I recently attended a presentation by Reverend Emilie Smith in Nelson, in which the main theme was a blanket condemnation of Canadian mining activity.
Ms. Smith presented a “cosmological” view of the world and of mining within it, based primarily on her perspectives regarding the Marlin gold mine operated by the Canadian mining company GoldCorp in Western Guatemala. Her presentation rightly emphasized the importance of the views and rights of indigenous peoples, and included fair comment on the issues of poor governance and the climate of fear and intimidation which have plagued Guatemala for many years. However, it lacked any specific data relating to operating or ethical practices at the mine, or their shortcomings, describing only a number of health issues stated to have resulted from mining activity.
The presentation then went on to question the very need for mining, dismiss any ensuing benefit, and call for a ban on Canadian mining activity.
Canadian mining companies are involved in hundreds of mining projects in many countries throughout the world. As with virtually any large industry operating internationally, and notwithstanding adherence to best practices, problems do occur, be they environmental in nature, health and safety related or associated with cultural and human rights issues.
As a past director of the Canadian government’s Mining and Mineral Sciences Laboratories in Ottawa, I have personally visited many Canadian mining/metallurgical operations in Canada and elsewhere, including mines in Guyana and other parts of South America. I have always been impressed with the high operational standards imposed and practiced, and their determination to quickly address problems and issues of local public concern.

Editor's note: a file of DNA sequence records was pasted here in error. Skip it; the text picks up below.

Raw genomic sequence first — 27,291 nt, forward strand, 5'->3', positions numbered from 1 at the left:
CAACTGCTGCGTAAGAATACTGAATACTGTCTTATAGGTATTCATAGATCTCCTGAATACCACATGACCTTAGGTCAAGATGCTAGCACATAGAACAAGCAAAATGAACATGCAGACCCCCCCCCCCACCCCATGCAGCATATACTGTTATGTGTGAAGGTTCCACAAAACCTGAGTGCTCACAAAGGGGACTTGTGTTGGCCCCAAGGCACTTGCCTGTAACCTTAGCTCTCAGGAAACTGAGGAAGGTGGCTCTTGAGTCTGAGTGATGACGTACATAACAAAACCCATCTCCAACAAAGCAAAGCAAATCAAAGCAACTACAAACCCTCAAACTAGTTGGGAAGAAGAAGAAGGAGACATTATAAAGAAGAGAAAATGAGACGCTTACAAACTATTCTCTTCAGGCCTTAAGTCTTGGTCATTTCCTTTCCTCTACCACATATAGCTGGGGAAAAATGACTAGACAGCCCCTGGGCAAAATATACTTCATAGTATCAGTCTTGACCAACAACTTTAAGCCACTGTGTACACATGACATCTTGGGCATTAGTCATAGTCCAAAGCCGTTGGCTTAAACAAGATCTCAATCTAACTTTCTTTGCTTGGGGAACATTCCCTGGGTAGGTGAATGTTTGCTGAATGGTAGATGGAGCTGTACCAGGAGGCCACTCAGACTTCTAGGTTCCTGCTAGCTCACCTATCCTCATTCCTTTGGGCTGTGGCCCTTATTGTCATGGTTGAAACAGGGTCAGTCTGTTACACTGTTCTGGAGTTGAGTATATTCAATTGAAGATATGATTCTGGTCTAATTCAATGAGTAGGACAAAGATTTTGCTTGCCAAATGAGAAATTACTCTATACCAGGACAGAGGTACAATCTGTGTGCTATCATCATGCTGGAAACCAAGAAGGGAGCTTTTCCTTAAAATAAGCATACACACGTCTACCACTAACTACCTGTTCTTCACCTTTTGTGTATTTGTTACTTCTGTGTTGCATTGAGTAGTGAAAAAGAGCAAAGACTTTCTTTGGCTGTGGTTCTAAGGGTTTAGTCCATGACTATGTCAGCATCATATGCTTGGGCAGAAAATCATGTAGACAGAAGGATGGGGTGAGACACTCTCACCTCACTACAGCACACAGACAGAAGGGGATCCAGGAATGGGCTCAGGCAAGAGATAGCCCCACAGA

Yet challenges remain. There have been troubling comments regarding the GoldCorp gold mine in Guatemala, and as a Canadian and winter resident in Guatemala, these are of concern to me. GoldCorp itself openly acknowledges on its website that its performance “has not met the company’s or its shareholders’ expectations” on a number of human rights issues. For my own education, I intend to find out more about these shortcomings and the company’s response through personal contacts.
But even if poor practices are at play at this mine, the constructive approach is surely to raise these issues with company management and, as necessary, with the appropriate government policy and regulatory agencies in Guatemala, to push for corrective action. Guatemala is not Canada and poor governance can complicate this process. The company seems, however, to be sensitive to the issue of intimidation: their website reports in some detail on their corporate commitment to ensure that no employee retribution will ensue when employees report their concerns and complaints regarding company operations. But in the event that such dialogue fails to elicit remedial measures, pressure can also be applied through dialogue with several international agencies as well as with the Mining Association of Canada, which takes a dim view of any member company operating irresponsibly.
Ms. Smith’s solution is to ban mining and is akin to throwing out the barrel of a thousand apples because one may be substandard. In addition to the societal benefits from mining noted above, she would also willingly sacrifice the 2,000 jobs at the GoldCorp mine, employment which is so important in the country’s efforts to climb out of poverty and its position as the country with the lowest per capita GDP in all of Central America.
There remain many mining issues which merit serious and constructive dialogue, in which all stakeholders — industry, government, local communities, NGO’s and we the general public — can learn to do things better through a sharing of insights and perspectives. However, with comments like “Canadian mining and murder go together,” Ms. Smith has clearly elected not to participate in any such collective dialogue, opting instead for a comprehensive dismissal of all things related to Canadian mining.
Such a position is to say the least, unhelpful. Moreover the KAIROS organization should perhaps vet its speakers more carefully if it wishes to be seen as a serious, credible and constructive player in this debate.
Dr. R.N. Hargreaves